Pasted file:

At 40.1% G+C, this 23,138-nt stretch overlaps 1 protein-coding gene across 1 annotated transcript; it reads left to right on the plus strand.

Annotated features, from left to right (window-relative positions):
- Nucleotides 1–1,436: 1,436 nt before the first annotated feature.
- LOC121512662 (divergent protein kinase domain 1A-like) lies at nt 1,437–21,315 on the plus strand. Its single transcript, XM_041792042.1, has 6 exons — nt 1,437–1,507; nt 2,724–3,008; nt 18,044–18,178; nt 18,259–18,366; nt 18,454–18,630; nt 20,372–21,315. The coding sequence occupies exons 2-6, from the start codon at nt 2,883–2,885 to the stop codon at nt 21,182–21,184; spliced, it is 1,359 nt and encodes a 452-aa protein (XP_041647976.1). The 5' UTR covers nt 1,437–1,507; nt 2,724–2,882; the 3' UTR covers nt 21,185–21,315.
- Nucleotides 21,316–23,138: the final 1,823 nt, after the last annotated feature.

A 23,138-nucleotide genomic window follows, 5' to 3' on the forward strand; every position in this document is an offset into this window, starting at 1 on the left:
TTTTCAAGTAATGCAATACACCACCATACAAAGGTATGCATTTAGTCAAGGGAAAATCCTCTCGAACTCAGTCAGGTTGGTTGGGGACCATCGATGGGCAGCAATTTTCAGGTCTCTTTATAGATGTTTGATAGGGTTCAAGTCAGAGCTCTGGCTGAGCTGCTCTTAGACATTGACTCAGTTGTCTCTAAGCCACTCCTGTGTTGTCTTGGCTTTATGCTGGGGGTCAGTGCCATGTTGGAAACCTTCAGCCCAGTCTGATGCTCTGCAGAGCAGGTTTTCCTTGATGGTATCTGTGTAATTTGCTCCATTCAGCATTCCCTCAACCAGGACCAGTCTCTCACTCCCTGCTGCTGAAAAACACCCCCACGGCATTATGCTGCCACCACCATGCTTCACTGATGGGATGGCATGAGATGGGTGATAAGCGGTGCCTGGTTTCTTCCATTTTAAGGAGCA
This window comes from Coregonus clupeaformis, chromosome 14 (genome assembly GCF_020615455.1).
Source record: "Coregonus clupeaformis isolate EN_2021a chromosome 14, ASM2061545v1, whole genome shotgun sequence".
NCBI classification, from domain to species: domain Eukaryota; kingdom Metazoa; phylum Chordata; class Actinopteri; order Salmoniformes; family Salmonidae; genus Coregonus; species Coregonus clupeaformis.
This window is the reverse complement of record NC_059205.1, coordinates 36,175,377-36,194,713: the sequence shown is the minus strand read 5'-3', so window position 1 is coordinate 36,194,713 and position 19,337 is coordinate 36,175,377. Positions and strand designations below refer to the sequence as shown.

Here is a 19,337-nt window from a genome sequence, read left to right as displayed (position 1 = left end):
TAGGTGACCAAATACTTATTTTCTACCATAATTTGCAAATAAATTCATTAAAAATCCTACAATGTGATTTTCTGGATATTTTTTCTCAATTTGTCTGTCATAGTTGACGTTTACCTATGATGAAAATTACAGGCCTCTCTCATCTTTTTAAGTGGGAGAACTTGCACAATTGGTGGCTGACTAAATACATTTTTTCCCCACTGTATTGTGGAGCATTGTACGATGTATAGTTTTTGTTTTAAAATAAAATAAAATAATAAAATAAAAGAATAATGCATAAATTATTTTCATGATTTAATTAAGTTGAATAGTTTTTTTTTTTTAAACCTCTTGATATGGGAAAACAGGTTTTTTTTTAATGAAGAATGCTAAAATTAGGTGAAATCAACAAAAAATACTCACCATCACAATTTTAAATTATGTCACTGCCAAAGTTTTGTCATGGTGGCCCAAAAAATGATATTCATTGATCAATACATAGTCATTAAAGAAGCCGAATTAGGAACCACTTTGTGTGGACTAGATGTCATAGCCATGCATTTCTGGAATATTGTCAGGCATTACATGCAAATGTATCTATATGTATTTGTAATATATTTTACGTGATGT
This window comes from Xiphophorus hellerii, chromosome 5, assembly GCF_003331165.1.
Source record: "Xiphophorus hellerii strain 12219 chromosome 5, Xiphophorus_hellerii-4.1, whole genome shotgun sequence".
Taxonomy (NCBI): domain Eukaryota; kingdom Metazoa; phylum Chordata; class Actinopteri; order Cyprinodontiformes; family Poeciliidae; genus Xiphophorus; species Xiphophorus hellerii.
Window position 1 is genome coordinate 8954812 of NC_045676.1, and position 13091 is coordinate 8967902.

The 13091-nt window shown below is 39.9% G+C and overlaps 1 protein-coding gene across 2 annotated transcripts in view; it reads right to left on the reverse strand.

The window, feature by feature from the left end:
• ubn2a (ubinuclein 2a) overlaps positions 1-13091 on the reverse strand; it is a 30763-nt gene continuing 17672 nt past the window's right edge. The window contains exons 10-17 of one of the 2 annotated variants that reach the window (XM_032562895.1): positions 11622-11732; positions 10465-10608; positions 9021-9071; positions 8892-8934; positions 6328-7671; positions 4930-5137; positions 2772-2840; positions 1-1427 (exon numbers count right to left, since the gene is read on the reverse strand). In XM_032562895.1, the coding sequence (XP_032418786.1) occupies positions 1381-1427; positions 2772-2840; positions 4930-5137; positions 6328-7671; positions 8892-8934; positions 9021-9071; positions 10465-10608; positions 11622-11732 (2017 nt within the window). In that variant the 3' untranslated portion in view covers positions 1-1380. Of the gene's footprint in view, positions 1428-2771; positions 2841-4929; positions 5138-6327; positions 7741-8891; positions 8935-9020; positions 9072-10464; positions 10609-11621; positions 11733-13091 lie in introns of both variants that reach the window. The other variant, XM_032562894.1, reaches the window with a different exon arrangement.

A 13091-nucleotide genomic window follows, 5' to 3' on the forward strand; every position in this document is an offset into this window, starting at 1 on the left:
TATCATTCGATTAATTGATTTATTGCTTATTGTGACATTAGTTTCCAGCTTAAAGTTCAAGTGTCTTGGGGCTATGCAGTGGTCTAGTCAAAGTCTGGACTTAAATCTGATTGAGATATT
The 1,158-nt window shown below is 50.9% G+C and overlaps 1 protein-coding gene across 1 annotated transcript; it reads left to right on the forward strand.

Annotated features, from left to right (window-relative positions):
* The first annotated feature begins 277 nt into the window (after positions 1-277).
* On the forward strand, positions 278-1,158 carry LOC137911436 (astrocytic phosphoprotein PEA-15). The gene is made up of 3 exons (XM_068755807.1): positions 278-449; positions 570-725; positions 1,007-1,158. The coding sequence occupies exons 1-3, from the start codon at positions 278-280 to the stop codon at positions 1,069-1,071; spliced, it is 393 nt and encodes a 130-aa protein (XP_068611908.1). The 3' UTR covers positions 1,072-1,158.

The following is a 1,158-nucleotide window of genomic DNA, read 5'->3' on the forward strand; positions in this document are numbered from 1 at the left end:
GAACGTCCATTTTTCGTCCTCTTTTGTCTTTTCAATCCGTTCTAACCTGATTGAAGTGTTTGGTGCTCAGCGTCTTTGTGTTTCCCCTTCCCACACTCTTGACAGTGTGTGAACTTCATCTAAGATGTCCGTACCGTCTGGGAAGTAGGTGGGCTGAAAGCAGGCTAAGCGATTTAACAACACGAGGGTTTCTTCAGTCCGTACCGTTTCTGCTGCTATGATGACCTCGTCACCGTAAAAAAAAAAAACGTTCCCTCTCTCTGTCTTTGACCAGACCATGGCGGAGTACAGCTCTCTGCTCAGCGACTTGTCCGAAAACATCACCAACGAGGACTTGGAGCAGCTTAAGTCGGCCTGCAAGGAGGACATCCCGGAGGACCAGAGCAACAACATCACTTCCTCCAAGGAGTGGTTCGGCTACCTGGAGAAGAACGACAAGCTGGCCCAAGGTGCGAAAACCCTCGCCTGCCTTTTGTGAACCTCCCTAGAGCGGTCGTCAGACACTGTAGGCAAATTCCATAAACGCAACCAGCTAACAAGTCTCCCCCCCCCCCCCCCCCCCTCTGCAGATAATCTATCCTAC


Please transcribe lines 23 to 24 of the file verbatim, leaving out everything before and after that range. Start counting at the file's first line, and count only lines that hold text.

The 1,158-nt window shown below is 50.9% G+C and overlaps 1 protein-coding gene across 1 annotated transcript; it reads left to right on the forward strand.

Annotated features, from left to right (window-relative positions):